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From the same journal

'Home' as an essentially contested concept and why this matters

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'Home' as an essentially contested concept and why this matters. / Meers, Jed.

In: Housing Studies, Vol. 38, No. 10, 11.03.2021.

Research output: Contribution to journalArticlepeer-review

Harvard

Meers, J 2021, ''Home' as an essentially contested concept and why this matters', Housing Studies, vol. 38, no. 10. https://doi.org/10.1080/02673037.2021.1893281

APA

Meers, J. (2021). 'Home' as an essentially contested concept and why this matters. Housing Studies, 38(10). https://doi.org/10.1080/02673037.2021.1893281

Vancouver

Meers J. 'Home' as an essentially contested concept and why this matters. Housing Studies. 2021 Mar 11;38(10). https://doi.org/10.1080/02673037.2021.1893281

Author

Meers, Jed. / 'Home' as an essentially contested concept and why this matters. In: Housing Studies. 2021 ; Vol. 38, No. 10.

Bibtex - Download

@article{5dfc348594ce465bbde664df2e35c28a,
title = "'Home' as an essentially contested concept and why this matters",
abstract = "This paper makes two interlinked arguments. First, that the “concept of home” – the focus of a burgeoning literature within housing studies – meets Gallie{\textquoteright}s conditions for an “essentially contested concept.” The influential theory, drawn on throughout the social sciences, seeks to explain concepts for which disputes are intractable; they cannot be settled by empirical evidence or argument. Second, that this “essential contestability” is not just a theoretical label, it tells us something useful about how scholars can best employ the concept of home in their own work. The argument is put in three sections. The first provides a summary of Gallie{\textquoteright}s theory. The second argues that the concept of home meets Gallie{\textquoteright}s conditions for essential contestability. Finally, the third outlines the implications of the arguments put in the first two sections for scholars engaging with the concept of home.",
author = "Jed Meers",
note = "{\textcopyright} 2021 Informa UK Limited, trading as Taylor & Francis Group. This is an author-produced version of the published paper. Uploaded in accordance with the publisher{\textquoteright}s self-archiving policy. Further copying may not be permitted; contact the publisher for details ",
year = "2021",
month = mar,
day = "11",
doi = "10.1080/02673037.2021.1893281",
language = "English",
volume = "38",
journal = "Housing Studies",
issn = "0267-3037",
publisher = "Routledge",
number = "10",

}

RIS (suitable for import to EndNote) - Download

TY - JOUR

T1 - 'Home' as an essentially contested concept and why this matters

AU - Meers, Jed

N1 - © 2021 Informa UK Limited, trading as Taylor & Francis Group. This is an author-produced version of the published paper. Uploaded in accordance with the publisher’s self-archiving policy. Further copying may not be permitted; contact the publisher for details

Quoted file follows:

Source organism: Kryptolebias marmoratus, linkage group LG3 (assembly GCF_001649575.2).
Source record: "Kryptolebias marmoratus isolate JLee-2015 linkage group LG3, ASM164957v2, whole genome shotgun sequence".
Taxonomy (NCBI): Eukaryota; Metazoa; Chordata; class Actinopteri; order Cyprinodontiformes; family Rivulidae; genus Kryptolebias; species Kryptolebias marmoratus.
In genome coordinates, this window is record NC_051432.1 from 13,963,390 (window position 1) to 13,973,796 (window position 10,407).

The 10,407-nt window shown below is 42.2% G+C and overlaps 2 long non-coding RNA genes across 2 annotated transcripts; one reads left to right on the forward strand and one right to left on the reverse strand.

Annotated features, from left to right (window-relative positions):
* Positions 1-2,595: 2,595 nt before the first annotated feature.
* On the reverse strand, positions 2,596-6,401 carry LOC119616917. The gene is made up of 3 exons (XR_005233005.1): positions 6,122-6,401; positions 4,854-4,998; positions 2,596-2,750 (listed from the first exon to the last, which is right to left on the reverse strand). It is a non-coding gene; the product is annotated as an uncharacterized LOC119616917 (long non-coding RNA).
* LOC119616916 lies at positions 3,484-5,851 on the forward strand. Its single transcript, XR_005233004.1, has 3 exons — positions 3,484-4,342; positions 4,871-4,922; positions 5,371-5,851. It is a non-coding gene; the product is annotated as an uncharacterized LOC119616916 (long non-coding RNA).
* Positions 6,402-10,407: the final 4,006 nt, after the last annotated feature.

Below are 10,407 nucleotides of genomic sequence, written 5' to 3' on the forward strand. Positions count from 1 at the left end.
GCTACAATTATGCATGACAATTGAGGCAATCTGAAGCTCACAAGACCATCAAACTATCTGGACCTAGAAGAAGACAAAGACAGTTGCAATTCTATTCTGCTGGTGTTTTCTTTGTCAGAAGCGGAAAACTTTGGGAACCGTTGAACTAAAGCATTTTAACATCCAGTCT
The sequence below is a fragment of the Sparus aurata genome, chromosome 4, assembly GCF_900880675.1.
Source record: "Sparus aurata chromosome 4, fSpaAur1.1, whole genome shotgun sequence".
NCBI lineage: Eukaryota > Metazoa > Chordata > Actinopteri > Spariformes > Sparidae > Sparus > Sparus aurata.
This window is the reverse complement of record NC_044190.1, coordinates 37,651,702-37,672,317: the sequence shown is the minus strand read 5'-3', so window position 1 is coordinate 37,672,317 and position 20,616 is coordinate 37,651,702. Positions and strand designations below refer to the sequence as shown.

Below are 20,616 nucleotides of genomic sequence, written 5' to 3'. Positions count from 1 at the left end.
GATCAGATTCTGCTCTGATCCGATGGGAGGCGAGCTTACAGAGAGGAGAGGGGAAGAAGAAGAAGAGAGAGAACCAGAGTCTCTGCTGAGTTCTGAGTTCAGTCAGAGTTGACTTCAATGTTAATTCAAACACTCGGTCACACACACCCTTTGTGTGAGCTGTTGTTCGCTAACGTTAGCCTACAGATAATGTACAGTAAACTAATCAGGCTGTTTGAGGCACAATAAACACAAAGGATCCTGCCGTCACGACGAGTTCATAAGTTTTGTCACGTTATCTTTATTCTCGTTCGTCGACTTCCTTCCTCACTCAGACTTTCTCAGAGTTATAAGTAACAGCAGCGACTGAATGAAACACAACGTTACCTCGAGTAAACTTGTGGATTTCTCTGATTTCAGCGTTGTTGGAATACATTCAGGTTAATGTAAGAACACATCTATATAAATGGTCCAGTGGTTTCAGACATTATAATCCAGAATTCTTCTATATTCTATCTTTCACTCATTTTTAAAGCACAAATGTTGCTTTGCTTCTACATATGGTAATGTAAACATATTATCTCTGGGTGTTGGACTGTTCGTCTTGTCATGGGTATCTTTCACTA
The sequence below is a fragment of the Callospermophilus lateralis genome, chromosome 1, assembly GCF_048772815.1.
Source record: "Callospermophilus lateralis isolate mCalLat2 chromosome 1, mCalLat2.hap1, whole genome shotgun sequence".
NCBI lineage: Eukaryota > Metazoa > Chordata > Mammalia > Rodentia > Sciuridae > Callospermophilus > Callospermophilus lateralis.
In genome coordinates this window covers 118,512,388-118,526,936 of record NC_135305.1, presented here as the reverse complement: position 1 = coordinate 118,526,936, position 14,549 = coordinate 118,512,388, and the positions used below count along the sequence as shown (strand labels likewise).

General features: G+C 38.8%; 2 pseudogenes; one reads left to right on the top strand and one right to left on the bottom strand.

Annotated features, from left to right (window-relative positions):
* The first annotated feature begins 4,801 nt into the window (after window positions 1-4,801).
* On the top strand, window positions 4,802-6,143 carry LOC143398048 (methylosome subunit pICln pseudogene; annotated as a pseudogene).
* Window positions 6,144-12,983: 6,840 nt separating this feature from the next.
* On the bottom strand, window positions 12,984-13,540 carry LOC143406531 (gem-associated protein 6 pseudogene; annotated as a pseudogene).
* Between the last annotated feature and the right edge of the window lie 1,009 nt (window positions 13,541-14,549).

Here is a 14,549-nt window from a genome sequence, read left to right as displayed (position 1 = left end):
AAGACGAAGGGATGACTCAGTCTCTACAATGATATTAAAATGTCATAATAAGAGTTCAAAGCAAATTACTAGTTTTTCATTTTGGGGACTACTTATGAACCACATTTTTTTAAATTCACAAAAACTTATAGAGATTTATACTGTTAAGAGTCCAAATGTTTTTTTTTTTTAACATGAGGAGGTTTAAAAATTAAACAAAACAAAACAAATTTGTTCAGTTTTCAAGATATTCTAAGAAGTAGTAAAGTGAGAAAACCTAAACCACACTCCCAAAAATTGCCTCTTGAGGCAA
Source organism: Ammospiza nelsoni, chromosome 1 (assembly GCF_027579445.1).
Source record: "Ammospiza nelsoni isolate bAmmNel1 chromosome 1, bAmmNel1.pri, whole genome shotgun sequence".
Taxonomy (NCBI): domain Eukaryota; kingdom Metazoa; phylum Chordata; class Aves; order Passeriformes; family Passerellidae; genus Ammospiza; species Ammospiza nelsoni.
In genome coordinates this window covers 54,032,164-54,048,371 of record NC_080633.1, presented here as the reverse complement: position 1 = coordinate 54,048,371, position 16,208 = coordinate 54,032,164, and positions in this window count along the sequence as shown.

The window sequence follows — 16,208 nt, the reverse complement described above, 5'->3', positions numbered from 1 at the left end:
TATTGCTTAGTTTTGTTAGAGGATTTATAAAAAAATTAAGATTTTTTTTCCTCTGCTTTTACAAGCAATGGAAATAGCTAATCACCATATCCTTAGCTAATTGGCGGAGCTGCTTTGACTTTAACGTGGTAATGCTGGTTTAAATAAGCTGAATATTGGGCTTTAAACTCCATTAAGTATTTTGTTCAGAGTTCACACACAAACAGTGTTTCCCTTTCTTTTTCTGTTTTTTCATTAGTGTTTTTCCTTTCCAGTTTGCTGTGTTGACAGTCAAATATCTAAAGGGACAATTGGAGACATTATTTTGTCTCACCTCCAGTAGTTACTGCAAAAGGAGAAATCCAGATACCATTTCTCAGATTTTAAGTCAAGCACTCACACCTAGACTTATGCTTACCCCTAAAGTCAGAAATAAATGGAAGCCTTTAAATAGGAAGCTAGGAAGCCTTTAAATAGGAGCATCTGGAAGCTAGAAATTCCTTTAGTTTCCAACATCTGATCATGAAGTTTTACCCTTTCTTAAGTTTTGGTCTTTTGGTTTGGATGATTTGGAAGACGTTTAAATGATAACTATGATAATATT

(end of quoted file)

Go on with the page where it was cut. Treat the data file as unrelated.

PY - 2021/3/11

Y1 - 2021/3/11

N2 - This paper makes two interlinked arguments. First, that the “concept of home” – the focus of a burgeoning literature within housing studies – meets Gallie’s conditions for an “essentially contested concept.” The influential theory, drawn on throughout the social sciences, seeks to explain concepts for which disputes are intractable; they cannot be settled by empirical evidence or argument. Second, that this “essential contestability” is not just a theoretical label, it tells us something useful about how scholars can best employ the concept of home in their own work. The argument is put in three sections. The first provides a summary of Gallie’s theory. The second argues that the concept of home meets Gallie’s conditions for essential contestability. Finally, the third outlines the implications of the arguments put in the first two sections for scholars engaging with the concept of home.

AB - This paper makes two interlinked arguments. First, that the “concept of home” – the focus of a burgeoning literature within housing studies – meets Gallie’s conditions for an “essentially contested concept.” The influential theory, drawn on throughout the social sciences, seeks to explain concepts for which disputes are intractable; they cannot be settled by empirical evidence or argument. Second, that this “essential contestability” is not just a theoretical label, it tells us something useful about how scholars can best employ the concept of home in their own work. The argument is put in three sections. The first provides a summary of Gallie’s theory. The second argues that the concept of home meets Gallie’s conditions for essential contestability. Finally, the third outlines the implications of the arguments put in the first two sections for scholars engaging with the concept of home.

U2 - 10.1080/02673037.2021.1893281

DO - 10.1080/02673037.2021.1893281

M3 - Article

VL - 38

JO - Housing Studies

JF - Housing Studies

SN - 0267-3037

IS - 10

ER -